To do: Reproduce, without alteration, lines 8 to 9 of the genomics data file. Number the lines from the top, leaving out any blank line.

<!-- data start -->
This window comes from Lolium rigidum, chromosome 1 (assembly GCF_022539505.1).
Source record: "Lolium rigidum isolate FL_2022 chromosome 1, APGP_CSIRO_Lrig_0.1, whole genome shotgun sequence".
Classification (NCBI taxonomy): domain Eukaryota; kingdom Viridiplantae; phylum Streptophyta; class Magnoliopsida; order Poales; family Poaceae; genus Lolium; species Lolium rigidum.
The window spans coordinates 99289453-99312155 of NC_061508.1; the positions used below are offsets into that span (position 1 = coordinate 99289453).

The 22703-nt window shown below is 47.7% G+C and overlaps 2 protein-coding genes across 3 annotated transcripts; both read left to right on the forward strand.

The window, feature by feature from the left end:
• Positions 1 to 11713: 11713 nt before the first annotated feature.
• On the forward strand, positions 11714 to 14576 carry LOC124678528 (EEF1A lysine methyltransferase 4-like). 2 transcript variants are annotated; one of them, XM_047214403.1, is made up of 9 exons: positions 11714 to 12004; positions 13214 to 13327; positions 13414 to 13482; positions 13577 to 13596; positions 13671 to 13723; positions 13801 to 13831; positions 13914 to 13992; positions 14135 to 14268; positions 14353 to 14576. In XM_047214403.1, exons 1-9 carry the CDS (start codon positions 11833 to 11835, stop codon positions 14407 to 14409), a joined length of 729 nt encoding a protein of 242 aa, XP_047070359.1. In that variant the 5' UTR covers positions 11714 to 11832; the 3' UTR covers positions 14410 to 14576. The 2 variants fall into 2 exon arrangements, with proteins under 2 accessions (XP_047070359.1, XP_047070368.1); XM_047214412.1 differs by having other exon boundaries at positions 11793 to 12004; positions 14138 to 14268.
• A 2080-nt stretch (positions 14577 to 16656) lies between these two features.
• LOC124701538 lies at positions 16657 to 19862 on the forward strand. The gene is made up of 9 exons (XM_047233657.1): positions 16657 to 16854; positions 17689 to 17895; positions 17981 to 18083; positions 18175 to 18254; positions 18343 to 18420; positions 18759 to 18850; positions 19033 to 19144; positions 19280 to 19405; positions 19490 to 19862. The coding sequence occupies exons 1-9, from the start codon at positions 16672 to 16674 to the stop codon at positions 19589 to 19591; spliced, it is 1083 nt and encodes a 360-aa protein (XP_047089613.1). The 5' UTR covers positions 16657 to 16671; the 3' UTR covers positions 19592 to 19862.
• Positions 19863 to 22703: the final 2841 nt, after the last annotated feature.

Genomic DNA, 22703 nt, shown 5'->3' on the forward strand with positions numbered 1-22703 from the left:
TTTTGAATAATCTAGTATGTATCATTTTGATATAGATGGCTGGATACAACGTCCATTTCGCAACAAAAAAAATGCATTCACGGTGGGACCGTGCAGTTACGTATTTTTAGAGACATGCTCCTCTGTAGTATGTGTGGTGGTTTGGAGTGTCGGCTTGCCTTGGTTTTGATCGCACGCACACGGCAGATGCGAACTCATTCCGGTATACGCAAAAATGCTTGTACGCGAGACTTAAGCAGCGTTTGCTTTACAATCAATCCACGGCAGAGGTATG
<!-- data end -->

• On the forward strand, positions 11714 to 14576 carry LOC124678528 (EEF1A lysine methyltransferase 4-like). 2 transcript variants are annotated; one of them, XM_047214403.1, is made up of 9 exons: positions 11714 to 12004; positions 13214 to 13327; positions 13414 to 13482; positions 13577 to 13596; positions 13671 to 13723; positions 13801 to 13831; positions 13914 to 13992; positions 14135 to 14268; positions 14353 to 14576. In XM_047214403.1, exons 1-9 carry the CDS (start codon positions 11833 to 11835, stop codon positions 14407 to 14409), a joined length of 729 nt encoding a protein of 242 aa, XP_047070359.1. In that variant the 5' UTR covers positions 11714 to 11832; the 3' UTR covers positions 14410 to 14576. The 2 variants fall into 2 exon arrangements, with proteins under 2 accessions (XP_047070359.1, XP_047070368.1); XM_047214412.1 differs by having other exon boundaries at positions 11793 to 12004; positions 14138 to 14268.
• A 2080-nt stretch (positions 14577 to 16656) lies between these two features.